Prince Edward Island - 2003 (11) by Smulan77 via Flickr Creative Commons

At first glance, Prince Edward Island’s history and culture seems to begin and end with Anne of Green Gables. However, the province’s real life is every bit as interesting as that of its most famous fictional heroine. Like its Maritime neighbors, Prince Edward Island has a culture filled with lively kitchen parties, gifted artists, and friendly people.


Prince Edward Island’s original residents, the Mi’kmaq, believe the Great Spirit created their home by shaping dark red clay into a crescent across the waters. The Mi’kmaq called the island Epekwitk or ‘cradle on the waves,’ a name which the first European settlers altered to Abegweit.

The French established Prince Edward Island’s first permanent settlements after the island they called Île Saint-Jean became part of the Acadia and Île Royale colonies. After two back-to-back battles in 1745 and 1746 between Acadian and New England soldiers at Port-la-Joye, many Acadians migrated to Île Saint-Jean following their expulsion from the mainland. In 1758, many of these folk were deported from Île Saint-Jean.

The British established Fort Amherst at the former Port-la-Joye site in 1758 and Prince Edward Island became a separate colony in 1769. Fort Amherst can still be seen at the Port-la-Joye—Fort Amherst National Historic Site of Canada (191 Hache Gallant Lane, Rocky Point), which describes both the French and British periods of rule in great detail. The island’s original British given name, St John’s Island, was later changed to Prince Edward Island to avoid confusion with St John’s, Newfoundland, and Saint John, New Brunswick.

Shortly after Charlottetown was chosen as the colony’s capital, two Massachusetts privateers raided the city in 1775. Like neighboring New Brunswick and Nova Scotia, the island welcomed Loyalist settlers from the newly formed United States.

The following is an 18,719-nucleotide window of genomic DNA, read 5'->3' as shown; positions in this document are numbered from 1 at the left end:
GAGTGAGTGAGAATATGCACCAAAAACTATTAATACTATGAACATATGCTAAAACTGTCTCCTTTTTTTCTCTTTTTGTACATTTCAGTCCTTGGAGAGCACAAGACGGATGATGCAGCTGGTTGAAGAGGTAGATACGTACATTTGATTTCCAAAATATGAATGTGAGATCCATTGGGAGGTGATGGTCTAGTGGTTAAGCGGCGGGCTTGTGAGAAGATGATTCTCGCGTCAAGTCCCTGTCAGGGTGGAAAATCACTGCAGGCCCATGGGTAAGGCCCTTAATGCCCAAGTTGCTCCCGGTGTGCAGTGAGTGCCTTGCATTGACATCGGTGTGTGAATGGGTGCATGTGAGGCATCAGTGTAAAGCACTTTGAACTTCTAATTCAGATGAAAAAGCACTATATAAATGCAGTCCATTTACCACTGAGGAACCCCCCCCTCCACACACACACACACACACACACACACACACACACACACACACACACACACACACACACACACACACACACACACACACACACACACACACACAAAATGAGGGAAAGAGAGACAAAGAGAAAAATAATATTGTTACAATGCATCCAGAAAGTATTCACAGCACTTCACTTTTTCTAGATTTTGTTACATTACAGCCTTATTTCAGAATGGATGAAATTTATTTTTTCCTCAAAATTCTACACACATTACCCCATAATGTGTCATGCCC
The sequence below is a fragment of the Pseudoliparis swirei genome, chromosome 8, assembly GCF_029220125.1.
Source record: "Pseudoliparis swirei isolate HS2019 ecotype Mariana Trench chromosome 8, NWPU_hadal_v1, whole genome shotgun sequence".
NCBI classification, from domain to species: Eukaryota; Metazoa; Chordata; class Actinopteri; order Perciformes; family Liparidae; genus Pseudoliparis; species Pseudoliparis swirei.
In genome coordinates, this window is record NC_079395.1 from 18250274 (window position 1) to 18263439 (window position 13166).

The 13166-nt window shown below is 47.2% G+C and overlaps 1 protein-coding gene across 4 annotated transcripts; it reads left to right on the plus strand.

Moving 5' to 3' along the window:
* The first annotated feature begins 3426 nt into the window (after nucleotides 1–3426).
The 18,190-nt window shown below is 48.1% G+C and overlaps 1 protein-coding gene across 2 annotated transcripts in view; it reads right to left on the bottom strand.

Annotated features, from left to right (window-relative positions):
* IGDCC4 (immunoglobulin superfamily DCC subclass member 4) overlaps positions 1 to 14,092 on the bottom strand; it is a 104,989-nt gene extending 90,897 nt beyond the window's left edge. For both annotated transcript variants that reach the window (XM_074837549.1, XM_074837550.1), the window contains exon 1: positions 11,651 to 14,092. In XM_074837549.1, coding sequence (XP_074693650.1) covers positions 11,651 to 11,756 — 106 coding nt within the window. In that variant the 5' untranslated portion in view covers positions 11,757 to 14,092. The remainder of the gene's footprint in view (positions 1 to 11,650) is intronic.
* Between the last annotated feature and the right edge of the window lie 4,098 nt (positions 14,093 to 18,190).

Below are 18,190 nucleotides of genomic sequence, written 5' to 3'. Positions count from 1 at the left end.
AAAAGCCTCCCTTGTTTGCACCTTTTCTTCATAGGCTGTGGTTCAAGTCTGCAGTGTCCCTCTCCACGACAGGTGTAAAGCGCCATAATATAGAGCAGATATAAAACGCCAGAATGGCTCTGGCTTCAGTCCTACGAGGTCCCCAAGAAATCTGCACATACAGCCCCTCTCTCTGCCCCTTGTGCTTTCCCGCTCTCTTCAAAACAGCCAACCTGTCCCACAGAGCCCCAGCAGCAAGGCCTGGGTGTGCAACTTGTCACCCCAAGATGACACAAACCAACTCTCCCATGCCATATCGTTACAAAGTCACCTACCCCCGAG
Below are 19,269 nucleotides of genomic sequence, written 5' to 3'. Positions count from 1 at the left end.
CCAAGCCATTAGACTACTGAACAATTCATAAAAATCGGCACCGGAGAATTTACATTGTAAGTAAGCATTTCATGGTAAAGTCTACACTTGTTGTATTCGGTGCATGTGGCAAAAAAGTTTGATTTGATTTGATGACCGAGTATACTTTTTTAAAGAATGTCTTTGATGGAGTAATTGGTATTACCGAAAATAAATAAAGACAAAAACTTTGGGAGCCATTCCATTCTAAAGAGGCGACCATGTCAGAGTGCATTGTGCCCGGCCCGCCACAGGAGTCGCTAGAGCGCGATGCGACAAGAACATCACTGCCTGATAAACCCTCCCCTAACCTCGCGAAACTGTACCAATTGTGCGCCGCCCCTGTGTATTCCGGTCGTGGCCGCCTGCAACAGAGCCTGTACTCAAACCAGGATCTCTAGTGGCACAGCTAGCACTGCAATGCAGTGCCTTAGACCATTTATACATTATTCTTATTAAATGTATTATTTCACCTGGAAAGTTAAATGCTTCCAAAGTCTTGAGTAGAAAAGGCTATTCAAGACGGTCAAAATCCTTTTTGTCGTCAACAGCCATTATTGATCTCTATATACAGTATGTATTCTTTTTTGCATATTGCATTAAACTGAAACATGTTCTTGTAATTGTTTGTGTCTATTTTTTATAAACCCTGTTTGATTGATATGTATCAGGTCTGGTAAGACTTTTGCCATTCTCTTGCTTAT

Prince Edward Island is famous for being the location of the 1864 Charlottetown Conference which ultimately led to the creation of Canada in 1867, but the region did not join the new nation until 1873 when the government promised to take control of the growing railway debt and buy out the island’s remaining absentee landlords. The site of the Fathers of Confederations’ first historic meeting, Province House (165 Richmond Street, Charlottetown), remains the setting for Prince Edward Island’s legislative assembly to this day.

In 1908, Prince Edward Island became internationally recognized following the publication of local author LM Montgomery’s first, and most popular, novel, Anne of Green Gables. Tourism now ranks among farming and fishing as PEI’s most important industries.


Anne of Green Gables is undoubtedly Prince Edward Island’s most famous cultural landmark, but Anne is by no means this small province’s only artistic achievement. Live theatrical performances regularly take place not only at Charlottetown’s Confederation Centre of the Arts and Summerside’s Harbourfront Theatre, but also within the much smaller Victoria Playhouse. Victoria Playhouse stages more than 80 performances every year in Victoria by the Sea’s historic community hall, halfway between PEI’s two largest cities.

The Confederation Centre of the Arts also houses the Art Gallery of Prince Edward Island, while Summerside’s Eptek Art and Culture Centre stands next to the Harbourfront Theatre. Several smaller PEI communities boast their own interesting art galleries, such as the Dunes Studio Gallery near Brackley Beach. The island’s Evangeline region, west of Summerside, is home to the largest Acadian community, whose history is depicted at Miscouche’s Acadian Museum and whose talented artists display their work at Abram-Village’s Le Centre d’Artisanat.

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